- September 4, 2019
- By Sophie Moore
- 0 comments
What is “contributory negligence”?
When bringing a personal injury claim it is the responsibility of the injured party, the claimant, to establish the claim and prove that the injury suffered was caused by the defendant’s negligence.
Contributory negligence is a partial defence argued by defendants’ insurers when addressing the issue of who is to blame for the accident. Insurers may argue that unreasonable claimant conduct occurred at the time of the accident and this contributed to the loss or damage. The is an allegation of contributory negligence.
The Law Reform (Contributory Negligence) Act 1945 sets out the rules surrounding the application of contributory negligence in tort. Below is an abstract from section 1 of this Act:
1. Apportionment of liability in case of contributory negligence.
(1) Where any person suffers damage as the result partly of his own fault and partly of the fault of any other person or persons, a claim in respect of that damage shall not be defeated by reason of the fault of the person suffering the damage, but the damages recoverable in respect thereof shall be reduced to such extent as the court thinks just and equitable having regard to the claimant’s share in the responsibility for the damage:
(a) this subsection shall not operate to defeat any defence arising under a contract;
(b) where any contract or enactment providing for the limitation of liability is applicable to the claim, the amount of damages recoverable by the claimant by virtue of this subsection shall not exceed the maximum limit so applicable.
If contributory negligence is conceded between the parties, it is agreed on a percentage basis. For example, if both parties were equally to blame, the insurer’s liability will be 50% of the sum which the claimant would have received if the accident had been wholly the defendant’s fault. A claimant or defendant may bear a higher or lower percentage responsibility depending on the circumstances of the accident and who was more at fault.
Here are a few case examples of where contributory negligence has been argued on my cases:
Pedestrian road traffic collision: My client was struck by a car when crossing a main road. He was crossing next to a junction and was not using a pedestrian crossing. The insurers argued that my client chose to cross at an unsafe place (a pedestrian crossing was available further down the highway) and therefore my client contributed to the accident. Liability was settled on a 70/30 basis in my client’s favour.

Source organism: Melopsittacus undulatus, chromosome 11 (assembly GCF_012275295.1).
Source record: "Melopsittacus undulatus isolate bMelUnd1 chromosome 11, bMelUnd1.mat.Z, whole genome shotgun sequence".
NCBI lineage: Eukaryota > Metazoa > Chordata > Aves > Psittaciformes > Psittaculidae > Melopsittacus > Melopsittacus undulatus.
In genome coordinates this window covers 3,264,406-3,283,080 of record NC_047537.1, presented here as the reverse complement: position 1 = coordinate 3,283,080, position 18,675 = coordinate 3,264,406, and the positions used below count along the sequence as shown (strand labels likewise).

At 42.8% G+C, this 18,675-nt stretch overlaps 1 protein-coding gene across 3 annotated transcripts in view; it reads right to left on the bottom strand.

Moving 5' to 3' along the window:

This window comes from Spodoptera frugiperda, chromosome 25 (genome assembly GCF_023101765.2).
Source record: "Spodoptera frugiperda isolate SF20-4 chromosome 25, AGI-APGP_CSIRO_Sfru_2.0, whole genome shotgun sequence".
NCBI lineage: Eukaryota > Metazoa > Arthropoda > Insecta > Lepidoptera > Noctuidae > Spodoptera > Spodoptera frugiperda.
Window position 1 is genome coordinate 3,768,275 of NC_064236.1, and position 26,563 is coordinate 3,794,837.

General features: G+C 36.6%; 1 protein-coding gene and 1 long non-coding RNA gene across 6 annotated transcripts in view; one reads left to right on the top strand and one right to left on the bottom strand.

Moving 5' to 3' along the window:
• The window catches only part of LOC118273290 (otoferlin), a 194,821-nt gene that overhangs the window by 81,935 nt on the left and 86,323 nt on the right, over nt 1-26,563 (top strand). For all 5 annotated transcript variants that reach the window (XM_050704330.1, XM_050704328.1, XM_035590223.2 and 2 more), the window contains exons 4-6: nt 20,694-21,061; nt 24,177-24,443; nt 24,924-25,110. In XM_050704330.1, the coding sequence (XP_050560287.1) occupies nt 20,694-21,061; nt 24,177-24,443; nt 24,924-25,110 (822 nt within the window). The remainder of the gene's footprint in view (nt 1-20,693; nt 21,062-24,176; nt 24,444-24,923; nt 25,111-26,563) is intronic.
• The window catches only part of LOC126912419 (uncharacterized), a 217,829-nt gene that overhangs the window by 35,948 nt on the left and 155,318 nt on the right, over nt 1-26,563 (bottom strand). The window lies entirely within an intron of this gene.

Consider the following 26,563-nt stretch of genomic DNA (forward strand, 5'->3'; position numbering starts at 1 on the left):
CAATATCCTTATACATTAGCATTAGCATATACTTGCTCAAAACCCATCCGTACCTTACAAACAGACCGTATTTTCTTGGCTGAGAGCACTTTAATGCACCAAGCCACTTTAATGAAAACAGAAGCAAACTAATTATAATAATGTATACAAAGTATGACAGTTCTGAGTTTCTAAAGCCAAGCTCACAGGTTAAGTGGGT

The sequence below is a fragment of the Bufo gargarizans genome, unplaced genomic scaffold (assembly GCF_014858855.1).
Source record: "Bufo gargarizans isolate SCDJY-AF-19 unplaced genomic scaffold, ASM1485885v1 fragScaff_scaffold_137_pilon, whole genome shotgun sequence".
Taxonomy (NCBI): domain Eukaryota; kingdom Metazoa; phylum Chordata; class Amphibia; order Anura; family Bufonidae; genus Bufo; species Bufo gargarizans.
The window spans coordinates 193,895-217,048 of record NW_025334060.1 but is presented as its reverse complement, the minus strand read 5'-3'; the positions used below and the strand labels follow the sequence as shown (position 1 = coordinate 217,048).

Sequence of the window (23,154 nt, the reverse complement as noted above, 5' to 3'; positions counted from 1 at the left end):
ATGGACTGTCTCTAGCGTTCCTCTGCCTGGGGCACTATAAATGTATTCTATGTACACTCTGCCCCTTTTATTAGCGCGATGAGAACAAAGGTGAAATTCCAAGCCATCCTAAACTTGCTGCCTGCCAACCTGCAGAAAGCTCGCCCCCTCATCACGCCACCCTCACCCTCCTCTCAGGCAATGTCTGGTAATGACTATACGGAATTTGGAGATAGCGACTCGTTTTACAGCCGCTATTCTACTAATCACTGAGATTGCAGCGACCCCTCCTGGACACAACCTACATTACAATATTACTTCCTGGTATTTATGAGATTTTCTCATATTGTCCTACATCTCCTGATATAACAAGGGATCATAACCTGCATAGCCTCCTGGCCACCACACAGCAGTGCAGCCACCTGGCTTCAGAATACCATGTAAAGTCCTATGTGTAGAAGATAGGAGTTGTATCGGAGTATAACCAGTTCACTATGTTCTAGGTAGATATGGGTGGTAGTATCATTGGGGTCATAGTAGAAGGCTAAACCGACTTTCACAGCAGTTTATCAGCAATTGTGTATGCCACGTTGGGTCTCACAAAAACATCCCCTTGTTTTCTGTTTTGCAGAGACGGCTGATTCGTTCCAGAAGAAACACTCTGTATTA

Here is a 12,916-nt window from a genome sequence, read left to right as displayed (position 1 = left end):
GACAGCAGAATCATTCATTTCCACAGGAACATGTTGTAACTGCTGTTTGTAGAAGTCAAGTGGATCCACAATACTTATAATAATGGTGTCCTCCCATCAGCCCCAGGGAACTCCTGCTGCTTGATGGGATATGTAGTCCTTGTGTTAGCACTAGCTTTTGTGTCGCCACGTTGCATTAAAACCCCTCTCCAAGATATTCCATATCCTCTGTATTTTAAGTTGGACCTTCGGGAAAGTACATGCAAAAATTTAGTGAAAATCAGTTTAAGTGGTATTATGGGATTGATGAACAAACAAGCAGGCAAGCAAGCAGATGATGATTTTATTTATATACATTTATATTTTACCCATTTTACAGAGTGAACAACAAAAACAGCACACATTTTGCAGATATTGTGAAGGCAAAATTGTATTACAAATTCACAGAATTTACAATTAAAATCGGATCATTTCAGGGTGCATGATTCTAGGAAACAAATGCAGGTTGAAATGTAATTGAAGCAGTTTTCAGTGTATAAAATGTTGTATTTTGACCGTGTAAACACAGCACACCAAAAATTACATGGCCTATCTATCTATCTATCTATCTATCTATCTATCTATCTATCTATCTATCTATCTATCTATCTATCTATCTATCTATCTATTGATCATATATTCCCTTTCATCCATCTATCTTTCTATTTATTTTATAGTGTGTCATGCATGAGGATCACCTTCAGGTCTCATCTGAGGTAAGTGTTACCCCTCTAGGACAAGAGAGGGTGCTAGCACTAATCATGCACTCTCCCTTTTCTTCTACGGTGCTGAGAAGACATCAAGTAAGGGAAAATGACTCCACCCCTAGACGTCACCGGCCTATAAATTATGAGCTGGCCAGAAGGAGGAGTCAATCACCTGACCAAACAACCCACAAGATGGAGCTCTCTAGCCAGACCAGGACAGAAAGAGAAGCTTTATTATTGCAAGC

Cyclist road traffic collision: My client was a cyclist who was struck by a van at 8 o’clock in the evening in August. My client as not wearing a helmet or safety clothing. He suffered significant injuries as a result of the accident including dental injuries. The van’s insurers alleged contributory negligence as my client was not correct wearing safety equipment. My client’s case settled for £35,000. Before accepting this offer our barrister had advised that should the case proceed to trial there was a risk that our client could be found to be as high as 40% responsible for the accident and this was taken into account when agreeing the settlement.
Trip/slip: My client tripped over a raised paving slab on a residential street. The paving slab was raised to an alarming height and there is no dispute that it was a risk to public safety. After initially denying liability, upon request and inspection of their records, the local council eventually conceded liability but have alleged 30% contributory negligence, arguing that my client knew the road well and ought to have seen the defect, because it was so obvious, and stepped over it. This case is ongoing and I anticipate that further negotiations will ensue before we can settle the liability dispute.
*Disclaimer: The information on the Anthony Gold website is for general information only and reflects the position at the date of publication. It does not constitute legal advice and should not be treated as such. It is provided without any representations or warranties, express or implied.*
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